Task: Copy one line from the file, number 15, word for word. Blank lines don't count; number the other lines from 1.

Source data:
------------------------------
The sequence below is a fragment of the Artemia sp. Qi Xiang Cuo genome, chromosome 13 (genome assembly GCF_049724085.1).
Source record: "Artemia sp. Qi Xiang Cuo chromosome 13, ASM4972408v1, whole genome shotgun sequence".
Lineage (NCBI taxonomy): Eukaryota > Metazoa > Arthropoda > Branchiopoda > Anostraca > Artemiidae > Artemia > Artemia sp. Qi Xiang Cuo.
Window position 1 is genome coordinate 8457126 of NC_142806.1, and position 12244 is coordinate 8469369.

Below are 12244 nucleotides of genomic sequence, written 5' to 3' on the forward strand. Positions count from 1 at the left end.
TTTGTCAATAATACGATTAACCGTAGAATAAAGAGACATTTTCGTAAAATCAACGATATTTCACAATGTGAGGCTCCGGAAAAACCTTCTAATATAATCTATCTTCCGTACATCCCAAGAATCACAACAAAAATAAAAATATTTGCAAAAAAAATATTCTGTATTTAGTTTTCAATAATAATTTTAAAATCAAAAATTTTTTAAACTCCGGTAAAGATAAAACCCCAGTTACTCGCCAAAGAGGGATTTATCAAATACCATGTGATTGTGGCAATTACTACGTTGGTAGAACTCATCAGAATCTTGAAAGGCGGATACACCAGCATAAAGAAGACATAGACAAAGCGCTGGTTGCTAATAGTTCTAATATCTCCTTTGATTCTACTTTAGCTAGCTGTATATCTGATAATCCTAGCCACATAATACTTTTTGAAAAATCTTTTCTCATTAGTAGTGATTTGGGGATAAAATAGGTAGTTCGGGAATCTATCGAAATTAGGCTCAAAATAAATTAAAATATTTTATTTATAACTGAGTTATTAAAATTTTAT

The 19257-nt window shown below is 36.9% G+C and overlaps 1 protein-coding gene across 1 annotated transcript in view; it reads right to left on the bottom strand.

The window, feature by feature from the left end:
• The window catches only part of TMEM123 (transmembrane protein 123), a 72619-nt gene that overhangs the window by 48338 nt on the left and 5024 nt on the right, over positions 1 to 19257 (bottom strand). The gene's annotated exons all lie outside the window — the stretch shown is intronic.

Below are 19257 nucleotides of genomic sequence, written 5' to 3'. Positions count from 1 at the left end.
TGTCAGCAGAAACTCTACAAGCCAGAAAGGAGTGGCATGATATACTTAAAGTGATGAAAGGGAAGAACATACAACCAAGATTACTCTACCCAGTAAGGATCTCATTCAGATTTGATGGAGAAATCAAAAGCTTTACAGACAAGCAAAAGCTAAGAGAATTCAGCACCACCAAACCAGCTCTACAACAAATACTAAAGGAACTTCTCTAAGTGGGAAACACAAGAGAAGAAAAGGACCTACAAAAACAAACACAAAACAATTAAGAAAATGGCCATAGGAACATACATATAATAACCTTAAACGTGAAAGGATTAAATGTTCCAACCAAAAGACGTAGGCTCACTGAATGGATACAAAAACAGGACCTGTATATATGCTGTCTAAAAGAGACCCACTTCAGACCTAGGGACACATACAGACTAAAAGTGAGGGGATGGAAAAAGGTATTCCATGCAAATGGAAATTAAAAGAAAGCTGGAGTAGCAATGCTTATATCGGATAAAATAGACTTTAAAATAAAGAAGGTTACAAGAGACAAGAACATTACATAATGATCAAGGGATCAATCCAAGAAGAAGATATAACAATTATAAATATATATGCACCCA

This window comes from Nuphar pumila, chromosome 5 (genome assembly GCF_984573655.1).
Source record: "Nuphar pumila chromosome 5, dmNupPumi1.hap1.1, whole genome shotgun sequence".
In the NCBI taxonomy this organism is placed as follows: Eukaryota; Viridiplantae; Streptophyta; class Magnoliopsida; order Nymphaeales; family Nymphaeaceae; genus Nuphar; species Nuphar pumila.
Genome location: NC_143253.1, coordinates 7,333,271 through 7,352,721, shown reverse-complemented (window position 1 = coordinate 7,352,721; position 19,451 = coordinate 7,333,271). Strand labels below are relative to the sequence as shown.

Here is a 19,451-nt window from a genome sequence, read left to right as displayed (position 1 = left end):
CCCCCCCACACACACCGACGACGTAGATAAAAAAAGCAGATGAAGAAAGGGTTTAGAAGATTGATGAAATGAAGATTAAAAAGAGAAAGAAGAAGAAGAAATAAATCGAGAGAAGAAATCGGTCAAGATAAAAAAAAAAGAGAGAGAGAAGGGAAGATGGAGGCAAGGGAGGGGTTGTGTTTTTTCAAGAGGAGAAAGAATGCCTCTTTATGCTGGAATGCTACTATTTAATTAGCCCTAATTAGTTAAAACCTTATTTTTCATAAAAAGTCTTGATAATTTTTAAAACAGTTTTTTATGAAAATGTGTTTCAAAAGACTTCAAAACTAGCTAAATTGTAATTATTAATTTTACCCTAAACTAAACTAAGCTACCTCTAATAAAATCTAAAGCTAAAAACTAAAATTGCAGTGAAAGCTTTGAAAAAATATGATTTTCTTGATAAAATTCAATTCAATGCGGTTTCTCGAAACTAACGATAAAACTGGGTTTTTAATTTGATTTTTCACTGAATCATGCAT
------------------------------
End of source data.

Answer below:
Genome location: NC_143253.1, coordinates 7,333,271 through 7,352,721, shown reverse-complemented (window position 1 = coordinate 7,352,721; position 19,451 = coordinate 7,333,271). Strand labels below are relative to the sequence as shown.